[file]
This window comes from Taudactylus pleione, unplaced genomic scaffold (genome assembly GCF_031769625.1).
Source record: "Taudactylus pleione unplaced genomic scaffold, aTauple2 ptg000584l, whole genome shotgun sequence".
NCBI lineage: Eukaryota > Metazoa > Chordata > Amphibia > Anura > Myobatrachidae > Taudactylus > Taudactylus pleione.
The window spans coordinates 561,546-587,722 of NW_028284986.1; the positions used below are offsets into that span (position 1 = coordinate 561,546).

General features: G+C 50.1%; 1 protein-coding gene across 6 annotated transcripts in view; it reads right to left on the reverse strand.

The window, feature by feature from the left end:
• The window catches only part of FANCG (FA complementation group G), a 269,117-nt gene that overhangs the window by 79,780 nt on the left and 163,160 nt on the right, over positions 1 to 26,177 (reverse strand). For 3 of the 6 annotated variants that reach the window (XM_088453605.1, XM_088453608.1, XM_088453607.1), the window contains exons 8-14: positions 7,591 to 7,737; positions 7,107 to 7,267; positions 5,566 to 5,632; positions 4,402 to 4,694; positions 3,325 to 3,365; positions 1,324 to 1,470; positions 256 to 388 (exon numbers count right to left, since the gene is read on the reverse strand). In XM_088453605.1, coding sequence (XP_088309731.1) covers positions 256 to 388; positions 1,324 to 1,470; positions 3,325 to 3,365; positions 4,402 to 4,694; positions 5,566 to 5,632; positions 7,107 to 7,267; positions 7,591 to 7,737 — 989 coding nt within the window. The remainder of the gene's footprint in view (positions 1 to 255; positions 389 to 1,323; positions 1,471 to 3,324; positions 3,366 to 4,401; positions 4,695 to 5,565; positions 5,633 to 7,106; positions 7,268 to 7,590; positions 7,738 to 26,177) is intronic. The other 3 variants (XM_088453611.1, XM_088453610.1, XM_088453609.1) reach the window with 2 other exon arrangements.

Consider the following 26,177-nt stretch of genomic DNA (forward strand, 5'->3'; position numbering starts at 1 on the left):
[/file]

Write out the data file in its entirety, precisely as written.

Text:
This window comes from Taudactylus pleione, unplaced genomic scaffold (genome assembly GCF_031769625.1).
Source record: "Taudactylus pleione unplaced genomic scaffold, aTauple2 ptg000584l, whole genome shotgun sequence".
NCBI lineage: Eukaryota > Metazoa > Chordata > Amphibia > Anura > Myobatrachidae > Taudactylus > Taudactylus pleione.
The window spans coordinates 561,546-587,722 of NW_028284986.1; the positions used below are offsets into that span (position 1 = coordinate 561,546).

General features: G+C 50.1%; 1 protein-coding gene across 6 annotated transcripts in view; it reads right to left on the reverse strand.

The window, feature by feature from the left end:
• The window catches only part of FANCG (FA complementation group G), a 269,117-nt gene that overhangs the window by 79,780 nt on the left and 163,160 nt on the right, over positions 1 to 26,177 (reverse strand). For 3 of the 6 annotated variants that reach the window (XM_088453605.1, XM_088453608.1, XM_088453607.1), the window contains exons 8-14: positions 7,591 to 7,737; positions 7,107 to 7,267; positions 5,566 to 5,632; positions 4,402 to 4,694; positions 3,325 to 3,365; positions 1,324 to 1,470; positions 256 to 388 (exon numbers count right to left, since the gene is read on the reverse strand). In XM_088453605.1, coding sequence (XP_088309731.1) covers positions 256 to 388; positions 1,324 to 1,470; positions 3,325 to 3,365; positions 4,402 to 4,694; positions 5,566 to 5,632; positions 7,107 to 7,267; positions 7,591 to 7,737 — 989 coding nt within the window. The remainder of the gene's footprint in view (positions 1 to 255; positions 389 to 1,323; positions 1,471 to 3,324; positions 3,366 to 4,401; positions 4,695 to 5,565; positions 5,633 to 7,106; positions 7,268 to 7,590; positions 7,738 to 26,177) is intronic. The other 3 variants (XM_088453611.1, XM_088453610.1, XM_088453609.1) reach the window with 2 other exon arrangements.

Consider the following 26,177-nt stretch of genomic DNA (forward strand, 5'->3'; position numbering starts at 1 on the left):